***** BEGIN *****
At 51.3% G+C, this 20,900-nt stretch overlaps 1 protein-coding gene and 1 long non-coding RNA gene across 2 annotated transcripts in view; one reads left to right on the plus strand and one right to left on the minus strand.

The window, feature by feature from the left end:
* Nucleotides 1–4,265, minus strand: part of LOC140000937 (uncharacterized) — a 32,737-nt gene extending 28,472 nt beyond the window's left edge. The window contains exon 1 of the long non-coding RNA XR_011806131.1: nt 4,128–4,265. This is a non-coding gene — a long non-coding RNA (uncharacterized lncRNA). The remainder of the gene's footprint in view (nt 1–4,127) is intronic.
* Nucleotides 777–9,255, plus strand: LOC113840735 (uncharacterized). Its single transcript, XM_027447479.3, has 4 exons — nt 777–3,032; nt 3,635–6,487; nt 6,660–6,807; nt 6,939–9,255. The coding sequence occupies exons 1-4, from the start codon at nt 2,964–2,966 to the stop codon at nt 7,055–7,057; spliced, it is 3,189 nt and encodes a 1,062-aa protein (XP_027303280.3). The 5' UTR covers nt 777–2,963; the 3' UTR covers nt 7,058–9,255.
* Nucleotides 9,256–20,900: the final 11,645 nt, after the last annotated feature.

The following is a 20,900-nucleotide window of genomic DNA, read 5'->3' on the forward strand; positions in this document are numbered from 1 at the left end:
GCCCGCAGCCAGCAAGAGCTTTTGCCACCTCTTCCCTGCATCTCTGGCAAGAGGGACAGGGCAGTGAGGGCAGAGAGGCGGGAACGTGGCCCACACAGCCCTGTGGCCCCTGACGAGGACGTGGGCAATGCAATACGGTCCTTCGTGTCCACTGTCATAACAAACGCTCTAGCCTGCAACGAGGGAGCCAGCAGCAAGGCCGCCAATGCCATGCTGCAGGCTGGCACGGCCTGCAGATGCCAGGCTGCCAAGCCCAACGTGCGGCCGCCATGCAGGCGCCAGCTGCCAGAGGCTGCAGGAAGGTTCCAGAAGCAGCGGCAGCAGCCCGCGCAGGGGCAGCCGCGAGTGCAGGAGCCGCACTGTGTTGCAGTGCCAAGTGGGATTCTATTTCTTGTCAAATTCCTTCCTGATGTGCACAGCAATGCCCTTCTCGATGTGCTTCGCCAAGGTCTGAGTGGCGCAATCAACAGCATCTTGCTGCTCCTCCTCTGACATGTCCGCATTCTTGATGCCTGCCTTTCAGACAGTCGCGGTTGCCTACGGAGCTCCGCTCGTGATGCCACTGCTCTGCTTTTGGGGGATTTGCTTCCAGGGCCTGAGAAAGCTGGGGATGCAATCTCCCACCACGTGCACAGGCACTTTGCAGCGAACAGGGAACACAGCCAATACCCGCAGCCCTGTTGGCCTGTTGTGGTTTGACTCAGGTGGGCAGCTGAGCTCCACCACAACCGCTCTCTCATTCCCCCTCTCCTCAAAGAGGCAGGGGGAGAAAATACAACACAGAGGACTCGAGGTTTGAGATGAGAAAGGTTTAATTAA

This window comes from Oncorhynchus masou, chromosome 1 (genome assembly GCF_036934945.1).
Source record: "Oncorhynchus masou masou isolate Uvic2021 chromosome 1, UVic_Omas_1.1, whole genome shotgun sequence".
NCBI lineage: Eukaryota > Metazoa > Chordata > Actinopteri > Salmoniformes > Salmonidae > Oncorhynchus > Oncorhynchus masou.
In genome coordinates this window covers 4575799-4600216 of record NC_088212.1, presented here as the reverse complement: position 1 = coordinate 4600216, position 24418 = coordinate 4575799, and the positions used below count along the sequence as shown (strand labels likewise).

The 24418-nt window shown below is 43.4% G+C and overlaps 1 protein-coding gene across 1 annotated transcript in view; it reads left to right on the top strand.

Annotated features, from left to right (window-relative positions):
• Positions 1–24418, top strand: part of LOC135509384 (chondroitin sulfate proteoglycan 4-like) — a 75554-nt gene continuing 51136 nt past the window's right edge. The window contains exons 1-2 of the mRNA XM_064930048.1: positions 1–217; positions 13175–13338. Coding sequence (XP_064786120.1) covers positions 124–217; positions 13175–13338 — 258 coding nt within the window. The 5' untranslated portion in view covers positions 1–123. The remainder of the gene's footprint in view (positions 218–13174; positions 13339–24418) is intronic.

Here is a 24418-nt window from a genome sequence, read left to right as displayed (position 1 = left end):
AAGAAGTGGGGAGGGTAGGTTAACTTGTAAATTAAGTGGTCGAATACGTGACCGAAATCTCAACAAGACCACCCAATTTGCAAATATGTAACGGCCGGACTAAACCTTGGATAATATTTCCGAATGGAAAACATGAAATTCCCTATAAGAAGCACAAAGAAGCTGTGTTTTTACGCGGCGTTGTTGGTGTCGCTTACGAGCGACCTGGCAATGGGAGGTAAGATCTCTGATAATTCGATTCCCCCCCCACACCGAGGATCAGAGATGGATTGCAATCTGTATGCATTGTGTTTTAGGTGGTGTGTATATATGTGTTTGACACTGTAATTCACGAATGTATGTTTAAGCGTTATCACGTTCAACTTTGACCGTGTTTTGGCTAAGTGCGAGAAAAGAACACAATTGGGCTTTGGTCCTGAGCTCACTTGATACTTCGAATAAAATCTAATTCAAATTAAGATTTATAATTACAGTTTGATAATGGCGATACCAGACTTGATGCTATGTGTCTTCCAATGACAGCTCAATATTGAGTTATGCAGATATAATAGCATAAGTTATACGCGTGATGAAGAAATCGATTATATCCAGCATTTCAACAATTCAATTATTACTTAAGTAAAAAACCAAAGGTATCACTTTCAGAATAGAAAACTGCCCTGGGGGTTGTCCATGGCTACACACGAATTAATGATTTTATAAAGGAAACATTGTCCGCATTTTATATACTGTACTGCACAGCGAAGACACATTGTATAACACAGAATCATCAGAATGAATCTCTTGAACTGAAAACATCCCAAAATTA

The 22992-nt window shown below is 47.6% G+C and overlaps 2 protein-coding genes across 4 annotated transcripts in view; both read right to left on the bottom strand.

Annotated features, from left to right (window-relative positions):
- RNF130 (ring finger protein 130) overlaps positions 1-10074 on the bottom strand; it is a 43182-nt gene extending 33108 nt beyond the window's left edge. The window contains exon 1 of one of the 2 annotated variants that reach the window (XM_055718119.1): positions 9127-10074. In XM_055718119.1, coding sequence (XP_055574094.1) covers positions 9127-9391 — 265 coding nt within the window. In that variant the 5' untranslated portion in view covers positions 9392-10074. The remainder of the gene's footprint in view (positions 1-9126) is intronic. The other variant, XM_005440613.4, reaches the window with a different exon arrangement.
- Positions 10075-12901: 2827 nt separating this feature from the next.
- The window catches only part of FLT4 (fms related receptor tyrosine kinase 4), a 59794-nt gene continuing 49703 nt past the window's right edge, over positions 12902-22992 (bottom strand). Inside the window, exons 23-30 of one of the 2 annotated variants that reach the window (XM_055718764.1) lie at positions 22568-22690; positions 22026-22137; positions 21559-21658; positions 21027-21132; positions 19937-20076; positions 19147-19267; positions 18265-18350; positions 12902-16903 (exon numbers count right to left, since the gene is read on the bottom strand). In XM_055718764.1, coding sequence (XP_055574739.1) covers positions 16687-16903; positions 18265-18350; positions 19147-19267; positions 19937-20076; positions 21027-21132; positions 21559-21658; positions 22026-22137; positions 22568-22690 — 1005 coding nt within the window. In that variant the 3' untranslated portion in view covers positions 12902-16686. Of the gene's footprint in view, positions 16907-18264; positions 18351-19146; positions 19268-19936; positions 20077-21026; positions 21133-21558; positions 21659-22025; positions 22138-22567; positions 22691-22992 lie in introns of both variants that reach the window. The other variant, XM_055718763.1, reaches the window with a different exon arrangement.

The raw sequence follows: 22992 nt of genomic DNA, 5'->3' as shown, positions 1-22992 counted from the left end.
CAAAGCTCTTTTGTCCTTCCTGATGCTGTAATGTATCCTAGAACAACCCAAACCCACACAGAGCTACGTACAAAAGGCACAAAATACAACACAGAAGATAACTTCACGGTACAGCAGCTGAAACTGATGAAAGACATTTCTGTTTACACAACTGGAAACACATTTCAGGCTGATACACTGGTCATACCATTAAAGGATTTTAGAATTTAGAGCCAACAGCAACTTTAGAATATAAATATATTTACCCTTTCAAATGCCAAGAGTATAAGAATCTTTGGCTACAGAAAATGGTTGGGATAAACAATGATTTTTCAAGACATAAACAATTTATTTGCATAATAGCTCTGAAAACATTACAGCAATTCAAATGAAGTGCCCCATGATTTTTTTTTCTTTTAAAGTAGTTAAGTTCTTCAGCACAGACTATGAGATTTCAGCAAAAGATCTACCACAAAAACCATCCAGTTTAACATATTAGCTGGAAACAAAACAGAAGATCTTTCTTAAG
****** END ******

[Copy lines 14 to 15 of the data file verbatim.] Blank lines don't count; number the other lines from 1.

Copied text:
• Positions 1–24418, top strand: part of LOC135509384 (chondroitin sulfate proteoglycan 4-like) — a 75554-nt gene continuing 51136 nt past the window's right edge. The window contains exons 1-2 of the mRNA XM_064930048.1: positions 1–217; positions 13175–13338. Coding sequence (XP_064786120.1) covers positions 124–217; positions 13175–13338 — 258 coding nt within the window. The 5' untranslated portion in view covers positions 1–123. The remainder of the gene's footprint in view (positions 218–13174; positions 13339–24418) is intronic.

Here is a 24418-nt window from a genome sequence, read left to right as displayed (position 1 = left end):